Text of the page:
The Ultimate Guide To Travel Coolers

Let’s back this up a minute. Do you really even need a cooler? They’re big and bulky, and they can be expensive, which makes them as cumbersome to tote around as a raging, rabid squirrel (have you ever tried to catch one of these?). Unless you’re using these in large groups where you need the extra capacity or you’re keeping perishable items for more than a day, you probably don’t need one. This being said, if you’ve got a grand trip coming up and you’ll be out enjoying the sights and sounds of nature, it can be really convenient to have a cooler at your side.


So what’s the dif?

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Is there really a difference between the $30 cooler at Wal-Mart and the $400 Yeti cooler? Absolutely! After searchinghigh and low, we’ve found the best ice chests for your next get together. The main differences between all of the coolers out there are the way the outer shell is made, how much insulation is in the walls and some convenience features like wheels and draining mechanisms. The trade-off for perishables that are colder longer is smaller space inside to store them. Some of the room inside is taken away by the extra insulation to keep things colder longer, so they tend to run a little smaller inside. Be wary of this as you’re looking for your big purchase.


How big is too big?

Coolers come in all shapes and sizes. Some even fold down to almost nothing, which makes them perfect for taking along in an RV. The size of cooler you get is dependent on how big your shindig is. If you’ve got a brood like the Duggars, you’re going to want a really big ice chest (or four). If it’s just you and the dog, it’s hard to justify a full-size chest for just the two of you. Keep in mind what your needs are when you’re looking for your purchase and buy the minimum amount you need to save your back from carrying a way too heavy cooler around the campground.


The good.

Honest point here? You can’t go camping without a cold one. It’s un-American! These ice chests took the cake in our book, proving study after study that they were built American tough. The Yeti Tundra 50 and Pelican Elite consistently ranked in the top five best coolers, hands down. Even in 90 degree weather, the Yeti still had ice in it through the fourth day basking in the sun. Close behind was the Igloo Sportsman and the Orca 40. Despite passing the cold test with flying colors, these top performers could use some attention to detail. Not only do they consistently have a drain plug that’s a total pain to use, their lids and rolling wheels don’t tend to last as long as some of the other models.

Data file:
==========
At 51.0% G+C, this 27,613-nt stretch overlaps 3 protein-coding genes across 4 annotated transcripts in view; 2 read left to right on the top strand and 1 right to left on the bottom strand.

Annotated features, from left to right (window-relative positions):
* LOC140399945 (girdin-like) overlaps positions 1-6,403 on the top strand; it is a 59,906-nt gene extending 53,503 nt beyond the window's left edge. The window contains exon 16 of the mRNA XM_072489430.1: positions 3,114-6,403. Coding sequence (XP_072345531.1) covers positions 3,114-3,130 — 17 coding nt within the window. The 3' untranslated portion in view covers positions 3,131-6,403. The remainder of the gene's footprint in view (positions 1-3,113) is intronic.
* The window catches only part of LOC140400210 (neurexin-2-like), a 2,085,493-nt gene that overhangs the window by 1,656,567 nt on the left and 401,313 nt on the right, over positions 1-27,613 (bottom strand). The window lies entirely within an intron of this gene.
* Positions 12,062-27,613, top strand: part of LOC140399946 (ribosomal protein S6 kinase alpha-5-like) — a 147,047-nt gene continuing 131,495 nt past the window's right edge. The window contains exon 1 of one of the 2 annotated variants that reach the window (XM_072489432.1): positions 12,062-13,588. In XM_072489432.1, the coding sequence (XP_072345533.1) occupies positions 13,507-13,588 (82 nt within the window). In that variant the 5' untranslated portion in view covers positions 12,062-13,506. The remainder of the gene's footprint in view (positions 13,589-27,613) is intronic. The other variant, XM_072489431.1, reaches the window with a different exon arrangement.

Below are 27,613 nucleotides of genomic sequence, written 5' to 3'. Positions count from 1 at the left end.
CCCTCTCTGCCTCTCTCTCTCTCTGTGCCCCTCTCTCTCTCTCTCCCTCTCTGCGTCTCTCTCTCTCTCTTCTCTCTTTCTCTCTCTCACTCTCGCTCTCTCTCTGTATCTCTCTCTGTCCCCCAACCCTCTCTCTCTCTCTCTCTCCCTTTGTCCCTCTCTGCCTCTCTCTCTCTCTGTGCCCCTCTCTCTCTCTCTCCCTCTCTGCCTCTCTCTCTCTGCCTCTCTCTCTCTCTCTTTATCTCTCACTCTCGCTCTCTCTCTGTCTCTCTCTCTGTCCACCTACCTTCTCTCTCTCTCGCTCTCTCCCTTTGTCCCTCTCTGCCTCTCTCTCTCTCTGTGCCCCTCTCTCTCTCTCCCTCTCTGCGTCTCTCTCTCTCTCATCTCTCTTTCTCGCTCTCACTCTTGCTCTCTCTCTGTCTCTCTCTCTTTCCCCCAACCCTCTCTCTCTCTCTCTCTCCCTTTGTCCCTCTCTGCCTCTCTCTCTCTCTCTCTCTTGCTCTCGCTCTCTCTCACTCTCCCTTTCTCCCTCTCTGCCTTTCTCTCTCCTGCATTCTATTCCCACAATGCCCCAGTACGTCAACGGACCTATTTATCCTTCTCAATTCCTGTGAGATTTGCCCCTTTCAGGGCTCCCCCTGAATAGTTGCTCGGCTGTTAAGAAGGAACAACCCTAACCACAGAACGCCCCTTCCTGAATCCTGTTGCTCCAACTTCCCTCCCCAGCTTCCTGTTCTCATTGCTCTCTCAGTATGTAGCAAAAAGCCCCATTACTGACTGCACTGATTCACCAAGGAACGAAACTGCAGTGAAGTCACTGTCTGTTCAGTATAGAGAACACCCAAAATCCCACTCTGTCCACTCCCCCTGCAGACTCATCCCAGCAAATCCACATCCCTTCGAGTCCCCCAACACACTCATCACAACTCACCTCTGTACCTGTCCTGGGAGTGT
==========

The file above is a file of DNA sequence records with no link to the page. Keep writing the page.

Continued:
The OK.

If you’re not planning to be out for more than a couple days, you don’t need to waste your money on an expensive cooler. A nice Rubbermaid will do ya just fine. It’s got all the convenient features (even more than a few more than some of the fancier models) to keep you going. A few things that make life so much easier for campers is the drain plug for melting water and wheels to make toting it around a breeze. As skeptical as we were, the “extra features” of the Rubbermaid brand were some of the most convenient to use. What they lack in extra days of cold they more than make up for in ease of use.


The nuts and bolts.

Aside from how long your beer will keep cold in your new cooler, you should also consider a few other options. For example, is it easy to drain the ice melt water from inside the chest? And no one wants to fight with a lid to get to the goodies inside. If you’re going to be hiking or hauling the cooler is it going to weigh a ton and a half by the time you reach your destination? These are all crucial things to keep in mind as you plan your next trip.


Is it really worth it?

So we come full circle. Is it really worth the money to buy a $400 Yeti? If you’re going to be gone for a long period of time, you need a cooler that can take a beating, and don’t mind hauling the extra weight with you, absolutely, yes. It is worth every penny. But if you’re hanging around the campground for the evening and wanna crack a cold one with your buddies, the $30 Wal-mart cheapie will keep the party going so you can keep celebrating your Good Life.

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Topics: The Good Life, Travel

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